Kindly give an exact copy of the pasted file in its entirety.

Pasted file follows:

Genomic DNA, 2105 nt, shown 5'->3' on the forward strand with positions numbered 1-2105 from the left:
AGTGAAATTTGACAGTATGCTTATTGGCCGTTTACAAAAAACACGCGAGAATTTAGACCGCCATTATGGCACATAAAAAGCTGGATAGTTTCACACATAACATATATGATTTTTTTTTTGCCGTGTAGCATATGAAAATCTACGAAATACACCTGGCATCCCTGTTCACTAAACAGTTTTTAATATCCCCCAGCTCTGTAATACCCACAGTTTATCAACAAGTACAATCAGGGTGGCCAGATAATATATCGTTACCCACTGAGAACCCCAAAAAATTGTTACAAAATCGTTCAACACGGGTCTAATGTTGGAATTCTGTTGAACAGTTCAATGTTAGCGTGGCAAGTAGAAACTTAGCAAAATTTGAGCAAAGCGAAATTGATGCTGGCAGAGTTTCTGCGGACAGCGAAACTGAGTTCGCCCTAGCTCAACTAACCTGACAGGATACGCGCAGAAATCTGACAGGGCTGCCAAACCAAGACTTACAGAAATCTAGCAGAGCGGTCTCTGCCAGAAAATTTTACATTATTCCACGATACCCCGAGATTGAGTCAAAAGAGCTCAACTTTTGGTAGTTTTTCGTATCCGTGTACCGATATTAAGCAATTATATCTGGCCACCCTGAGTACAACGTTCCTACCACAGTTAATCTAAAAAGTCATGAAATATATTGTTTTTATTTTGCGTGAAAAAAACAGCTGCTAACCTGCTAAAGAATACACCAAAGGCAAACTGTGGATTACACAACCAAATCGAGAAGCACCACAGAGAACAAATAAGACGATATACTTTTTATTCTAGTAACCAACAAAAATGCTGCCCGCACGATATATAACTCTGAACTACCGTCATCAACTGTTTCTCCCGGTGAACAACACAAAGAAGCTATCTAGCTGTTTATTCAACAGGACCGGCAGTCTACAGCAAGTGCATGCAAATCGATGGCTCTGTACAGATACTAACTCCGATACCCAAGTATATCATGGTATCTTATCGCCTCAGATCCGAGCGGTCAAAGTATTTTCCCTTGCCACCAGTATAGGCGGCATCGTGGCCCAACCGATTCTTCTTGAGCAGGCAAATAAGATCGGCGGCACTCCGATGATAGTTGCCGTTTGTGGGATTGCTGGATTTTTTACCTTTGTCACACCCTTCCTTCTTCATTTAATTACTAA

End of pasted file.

Genomic DNA, 2105 nt, shown 5'->3' on the forward strand with positions numbered 1-2105 from the left:
AGTGAAATTTGACAGTATGCTTATTGGCCGTTTACAAAAAACACGCGAGAATTTAGACCGCCATTATGGCACATAAAAAGCTGGATAGTTTCACACATAACATATATGATTTTTTTTTTGCCGTGTAGCATATGAAAATCTACGAAATACACCTGGCATCCCTGTTCACTAAACAGTTTTTAATATCCCCCAGCTCTGTAATACCCACAGTTTATCAACAAGTACAATCAGGGTGGCCAGATAATATATCGTTACCCACTGAGAACCCCAAAAAATTGTTACAAAATCGTTCAACACGGGTCTAATGTTGGAATTCTGTTGAACAGTTCAATGTTAGCGTGGCAAGTAGAAACTTAGCAAAATTTGAGCAAAGCGAAATTGATGCTGGCAGAGTTTCTGCGGACAGCGAAACTGAGTTCGCCCTAGCTCAACTAACCTGACAGGATACGCGCAGAAATCTGACAGGGCTGCCAAACCAAGACTTACAGAAATCTAGCAGAGCGGTCTCTGCCAGAAAATTTTACATTATTCCACGATACCCCGAGATTGAGTCAAAAGAGCTCAACTTTTGGTAGTTTTTCGTATCCGTGTACCGATATTAAGCAATTATATCTGGCCACCCTGAGTACAACGTTCCTACCACAGTTAATCTAAAAAGTCATGAAATATATTGTTTTTATTTTGCGTGAAAAAAACAGCTGCTAACCTGCTAAAGAATACACCAAAGGCAAACTGTGGATTACACAACCAAATCGAGAAGCACCACAGAGAACAAATAAGACGATATACTTTTTATTCTAGTAACCAACAAAAATGCTGCCCGCACGATATATAACTCTGAACTACCGTCATCAACTGTTTCTCCCGGTGAACAACACAAAGAAGCTATCTAGCTGTTTATTCAACAGGACCGGCAGTCTACAGCAAGTGCATGCAAATCGATGGCTCTGTACAGATACTAACTCCGATACCCAAGTATATCATGGTATCTTATCGCCTCAGATCCGAGCGGTCAAAGTATTTTCCCTTGCCACCAGTATAGGCGGCATCGTGGCCCAACCGATTCTTCTTGAGCAGGCAAATAAGATCGGCGGCACTCCGATGATAGTTGCCGTTTGTGGGATTGCTGGATTTTTTACCTTTGTCACACCCTTCCTTCTTCATTTAATTACTAA